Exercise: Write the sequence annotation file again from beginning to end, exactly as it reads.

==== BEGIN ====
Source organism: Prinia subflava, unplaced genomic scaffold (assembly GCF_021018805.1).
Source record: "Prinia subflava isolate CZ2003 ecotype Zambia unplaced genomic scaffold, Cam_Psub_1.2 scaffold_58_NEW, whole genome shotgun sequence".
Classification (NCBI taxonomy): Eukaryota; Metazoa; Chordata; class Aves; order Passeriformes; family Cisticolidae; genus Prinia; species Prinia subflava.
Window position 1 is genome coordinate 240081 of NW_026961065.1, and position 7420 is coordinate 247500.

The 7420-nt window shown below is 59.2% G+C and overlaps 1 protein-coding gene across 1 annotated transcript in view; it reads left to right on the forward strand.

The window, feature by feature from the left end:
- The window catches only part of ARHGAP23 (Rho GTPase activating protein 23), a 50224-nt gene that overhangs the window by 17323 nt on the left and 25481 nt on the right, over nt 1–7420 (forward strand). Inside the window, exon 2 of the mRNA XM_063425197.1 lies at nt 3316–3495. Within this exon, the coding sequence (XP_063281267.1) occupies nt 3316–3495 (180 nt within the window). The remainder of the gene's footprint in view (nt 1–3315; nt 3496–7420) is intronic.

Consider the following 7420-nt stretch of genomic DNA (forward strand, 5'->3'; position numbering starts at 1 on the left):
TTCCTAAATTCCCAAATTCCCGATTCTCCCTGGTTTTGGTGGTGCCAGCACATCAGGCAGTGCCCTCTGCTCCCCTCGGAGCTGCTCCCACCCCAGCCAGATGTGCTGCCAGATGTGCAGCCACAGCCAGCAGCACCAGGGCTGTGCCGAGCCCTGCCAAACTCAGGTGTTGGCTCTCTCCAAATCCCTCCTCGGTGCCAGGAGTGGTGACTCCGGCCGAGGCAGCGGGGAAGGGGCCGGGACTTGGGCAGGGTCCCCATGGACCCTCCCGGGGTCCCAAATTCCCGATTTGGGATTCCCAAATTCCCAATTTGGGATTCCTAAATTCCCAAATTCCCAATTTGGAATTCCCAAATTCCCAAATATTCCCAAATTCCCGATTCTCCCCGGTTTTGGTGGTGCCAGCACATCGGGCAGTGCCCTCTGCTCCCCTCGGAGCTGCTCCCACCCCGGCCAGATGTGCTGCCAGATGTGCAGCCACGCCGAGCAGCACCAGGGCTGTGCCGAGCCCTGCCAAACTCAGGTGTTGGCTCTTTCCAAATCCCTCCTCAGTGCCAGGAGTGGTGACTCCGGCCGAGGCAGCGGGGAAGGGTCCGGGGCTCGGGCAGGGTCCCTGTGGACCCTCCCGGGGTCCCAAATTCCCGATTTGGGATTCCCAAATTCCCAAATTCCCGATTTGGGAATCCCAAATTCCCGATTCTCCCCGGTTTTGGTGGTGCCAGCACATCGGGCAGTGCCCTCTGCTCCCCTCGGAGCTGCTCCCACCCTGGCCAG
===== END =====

Source organism: Prinia subflava, unplaced genomic scaffold (assembly GCF_021018805.1).
Source record: "Prinia subflava isolate CZ2003 ecotype Zambia unplaced genomic scaffold, Cam_Psub_1.2 scaffold_58_NEW, whole genome shotgun sequence".
Classification (NCBI taxonomy): Eukaryota; Metazoa; Chordata; class Aves; order Passeriformes; family Cisticolidae; genus Prinia; species Prinia subflava.
Window position 1 is genome coordinate 240081 of NW_026961065.1, and position 7420 is coordinate 247500.

The 7420-nt window shown below is 59.2% G+C and overlaps 1 protein-coding gene across 1 annotated transcript in view; it reads left to right on the forward strand.

The window, feature by feature from the left end:
- The window catches only part of ARHGAP23 (Rho GTPase activating protein 23), a 50224-nt gene that overhangs the window by 17323 nt on the left and 25481 nt on the right, over nt 1–7420 (forward strand). Inside the window, exon 2 of the mRNA XM_063425197.1 lies at nt 3316–3495. Within this exon, the coding sequence (XP_063281267.1) occupies nt 3316–3495 (180 nt within the window). The remainder of the gene's footprint in view (nt 1–3315; nt 3496–7420) is intronic.

Consider the following 7420-nt stretch of genomic DNA (forward strand, 5'->3'; position numbering starts at 1 on the left):
TTCCTAAATTCCCAAATTCCCGATTCTCCCTGGTTTTGGTGGTGCCAGCACATCAGGCAGTGCCCTCTGCTCCCCTCGGAGCTGCTCCCACCCCAGCCAGATGTGCTGCCAGATGTGCAGCCACAGCCAGCAGCACCAGGGCTGTGCCGAGCCCTGCCAAACTCAGGTGTTGGCTCTCTCCAAATCCCTCCTCGGTGCCAGGAGTGGTGACTCCGGCCGAGGCAGCGGGGAAGGGGCCGGGACTTGGGCAGGGTCCCCATGGACCCTCCCGGGGTCCCAAATTCCCGATTTGGGATTCCCAAATTCCCAATTTGGGATTCCTAAATTCCCAAATTCCCAATTTGGAATTCCCAAATTCCCAAATATTCCCAAATTCCCGATTCTCCCCGGTTTTGGTGGTGCCAGCACATCGGGCAGTGCCCTCTGCTCCCCTCGGAGCTGCTCCCACCCCGGCCAGATGTGCTGCCAGATGTGCAGCCACGCCGAGCAGCACCAGGGCTGTGCCGAGCCCTGCCAAACTCAGGTGTTGGCTCTTTCCAAATCCCTCCTCAGTGCCAGGAGTGGTGACTCCGGCCGAGGCAGCGGGGAAGGGTCCGGGGCTCGGGCAGGGTCCCTGTGGACCCTCCCGGGGTCCCAAATTCCCGATTTGGGATTCCCAAATTCCCAAATTCCCGATTTGGGAATCCCAAATTCCCGATTCTCCCCGGTTTTGGTGGTGCCAGCACATCGGGCAGTGCCCTCTGCTCCCCTCGGAGCTGCTCCCACCCTGGCCAG